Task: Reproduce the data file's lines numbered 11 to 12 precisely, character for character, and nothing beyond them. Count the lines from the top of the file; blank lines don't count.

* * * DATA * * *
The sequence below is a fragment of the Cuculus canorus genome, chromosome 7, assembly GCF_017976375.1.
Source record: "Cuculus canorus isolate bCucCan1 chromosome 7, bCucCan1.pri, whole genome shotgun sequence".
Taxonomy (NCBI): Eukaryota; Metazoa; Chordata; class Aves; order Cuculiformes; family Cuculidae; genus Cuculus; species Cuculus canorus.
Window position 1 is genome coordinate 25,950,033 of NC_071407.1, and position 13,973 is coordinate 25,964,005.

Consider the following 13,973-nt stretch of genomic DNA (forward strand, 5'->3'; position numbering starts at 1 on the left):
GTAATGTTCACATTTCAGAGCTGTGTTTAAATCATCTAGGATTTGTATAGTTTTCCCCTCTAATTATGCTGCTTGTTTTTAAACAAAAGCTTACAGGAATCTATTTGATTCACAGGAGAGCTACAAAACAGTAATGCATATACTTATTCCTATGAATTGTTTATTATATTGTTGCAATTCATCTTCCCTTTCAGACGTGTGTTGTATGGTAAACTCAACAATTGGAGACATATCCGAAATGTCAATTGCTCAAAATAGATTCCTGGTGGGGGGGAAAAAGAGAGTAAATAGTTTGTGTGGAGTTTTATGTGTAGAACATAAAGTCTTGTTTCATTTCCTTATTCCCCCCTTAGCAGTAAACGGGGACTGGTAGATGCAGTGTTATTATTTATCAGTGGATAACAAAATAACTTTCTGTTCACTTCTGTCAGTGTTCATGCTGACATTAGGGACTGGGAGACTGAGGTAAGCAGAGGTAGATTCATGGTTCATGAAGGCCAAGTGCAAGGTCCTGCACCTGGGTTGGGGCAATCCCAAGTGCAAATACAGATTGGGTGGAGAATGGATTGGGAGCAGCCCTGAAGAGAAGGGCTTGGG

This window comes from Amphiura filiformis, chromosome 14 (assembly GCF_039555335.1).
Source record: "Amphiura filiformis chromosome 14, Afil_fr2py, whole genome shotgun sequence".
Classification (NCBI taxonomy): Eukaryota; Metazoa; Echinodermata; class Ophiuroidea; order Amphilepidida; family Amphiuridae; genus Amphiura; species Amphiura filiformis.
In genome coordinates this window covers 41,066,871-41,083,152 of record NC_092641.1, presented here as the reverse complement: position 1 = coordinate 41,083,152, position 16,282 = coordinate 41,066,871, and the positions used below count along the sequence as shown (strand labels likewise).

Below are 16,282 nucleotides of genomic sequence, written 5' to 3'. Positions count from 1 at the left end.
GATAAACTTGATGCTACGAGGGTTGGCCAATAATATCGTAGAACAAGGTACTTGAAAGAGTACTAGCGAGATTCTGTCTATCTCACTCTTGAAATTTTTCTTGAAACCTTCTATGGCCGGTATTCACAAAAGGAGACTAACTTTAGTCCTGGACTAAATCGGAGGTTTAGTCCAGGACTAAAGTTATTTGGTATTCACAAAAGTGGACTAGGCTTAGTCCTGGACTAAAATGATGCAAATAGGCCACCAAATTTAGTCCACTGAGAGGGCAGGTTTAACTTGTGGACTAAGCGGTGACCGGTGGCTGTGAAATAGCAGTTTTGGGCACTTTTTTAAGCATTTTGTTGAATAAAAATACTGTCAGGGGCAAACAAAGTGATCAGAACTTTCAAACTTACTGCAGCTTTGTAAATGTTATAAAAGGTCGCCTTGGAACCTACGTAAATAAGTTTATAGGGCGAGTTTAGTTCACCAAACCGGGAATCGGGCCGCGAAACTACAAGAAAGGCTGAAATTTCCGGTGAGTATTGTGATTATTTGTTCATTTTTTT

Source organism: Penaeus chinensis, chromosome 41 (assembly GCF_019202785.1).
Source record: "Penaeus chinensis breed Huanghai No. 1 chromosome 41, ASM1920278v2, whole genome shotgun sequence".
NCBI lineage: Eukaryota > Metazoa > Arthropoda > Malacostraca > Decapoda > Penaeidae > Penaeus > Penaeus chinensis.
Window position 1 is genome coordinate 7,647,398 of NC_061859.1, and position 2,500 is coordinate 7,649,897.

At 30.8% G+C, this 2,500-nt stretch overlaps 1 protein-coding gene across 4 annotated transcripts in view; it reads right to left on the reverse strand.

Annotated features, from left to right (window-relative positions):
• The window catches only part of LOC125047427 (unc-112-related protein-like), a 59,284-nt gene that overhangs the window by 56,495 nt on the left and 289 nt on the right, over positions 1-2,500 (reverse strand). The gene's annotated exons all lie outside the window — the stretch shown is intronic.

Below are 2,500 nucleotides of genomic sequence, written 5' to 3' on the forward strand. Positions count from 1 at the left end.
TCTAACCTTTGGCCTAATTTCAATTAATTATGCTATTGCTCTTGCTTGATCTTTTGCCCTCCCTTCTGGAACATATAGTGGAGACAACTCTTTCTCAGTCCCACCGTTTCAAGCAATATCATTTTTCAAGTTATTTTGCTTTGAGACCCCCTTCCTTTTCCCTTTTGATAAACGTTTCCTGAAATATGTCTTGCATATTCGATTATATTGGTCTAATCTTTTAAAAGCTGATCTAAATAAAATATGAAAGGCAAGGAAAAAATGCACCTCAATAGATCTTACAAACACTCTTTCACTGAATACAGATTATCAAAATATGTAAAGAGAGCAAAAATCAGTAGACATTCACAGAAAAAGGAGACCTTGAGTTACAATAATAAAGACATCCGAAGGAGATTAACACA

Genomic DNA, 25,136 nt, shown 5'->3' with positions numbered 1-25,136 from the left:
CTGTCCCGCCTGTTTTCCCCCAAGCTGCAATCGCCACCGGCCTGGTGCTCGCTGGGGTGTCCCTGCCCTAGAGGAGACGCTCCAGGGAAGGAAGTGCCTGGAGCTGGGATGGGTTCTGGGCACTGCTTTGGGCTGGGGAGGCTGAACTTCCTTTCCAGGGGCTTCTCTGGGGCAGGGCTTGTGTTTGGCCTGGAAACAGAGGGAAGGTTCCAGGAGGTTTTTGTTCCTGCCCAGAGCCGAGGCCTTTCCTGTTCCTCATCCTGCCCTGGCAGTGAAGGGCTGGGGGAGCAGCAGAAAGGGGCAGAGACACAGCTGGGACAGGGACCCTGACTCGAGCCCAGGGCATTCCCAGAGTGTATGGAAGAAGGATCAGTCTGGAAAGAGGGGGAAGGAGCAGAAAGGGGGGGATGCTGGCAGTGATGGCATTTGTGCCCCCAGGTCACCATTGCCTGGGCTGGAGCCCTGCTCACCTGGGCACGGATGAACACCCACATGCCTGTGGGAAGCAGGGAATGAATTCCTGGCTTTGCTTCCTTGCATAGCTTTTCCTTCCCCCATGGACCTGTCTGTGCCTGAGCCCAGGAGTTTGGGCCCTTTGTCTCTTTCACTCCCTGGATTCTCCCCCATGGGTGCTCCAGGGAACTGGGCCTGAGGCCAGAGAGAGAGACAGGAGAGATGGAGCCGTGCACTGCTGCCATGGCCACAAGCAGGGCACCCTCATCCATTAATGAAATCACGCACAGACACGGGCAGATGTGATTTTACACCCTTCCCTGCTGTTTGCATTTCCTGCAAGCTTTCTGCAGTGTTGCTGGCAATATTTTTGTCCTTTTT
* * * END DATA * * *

Below are 16,282 nucleotides of genomic sequence, written 5' to 3'. Positions count from 1 at the left end.
GATAAACTTGATGCTACGAGGGTTGGCCAATAATATCGTAGAACAAGGTACTTGAAAGAGTACTAGCGAGATTCTGTCTATCTCACTCTTGAAATTTTTCTTGAAACCTTCTATGGCCGGTATTCACAAAAGGAGACTAACTTTAGTCCTGGACTAAATCGGAGGTTTAGTCCAGGACTAAAGTTATTTGGTATTCACAAAAGTGGACTAGGCTTAGTCCTGGACTAAAATGATGCAAATAGGCCACCAAATTTAGTCCACTGAGAGGGCAGGTTTAACTTGTGGACTAAGCGGTGACCGGTGGCTGTGAAATAGCAGTTTTGGGCACTTTTTTAAGCATTTTGTTGAATAAAAATACTGTCAGGGGCAAACAAAGTGATCAGAACTTTCAAACTTACTGCAGCTTTGTAAATGTTATAAAAGGTCGCCTTGGAACCTACGTAAATAAGTTTATAGGGCGAGTTTAGTTCACCAAACCGGGAATCGGGCCGCGAAACTACAAGAAAGGCTGAAATTTCCGGTGAGTATTGTGATTATTTGTTCATTTTTTT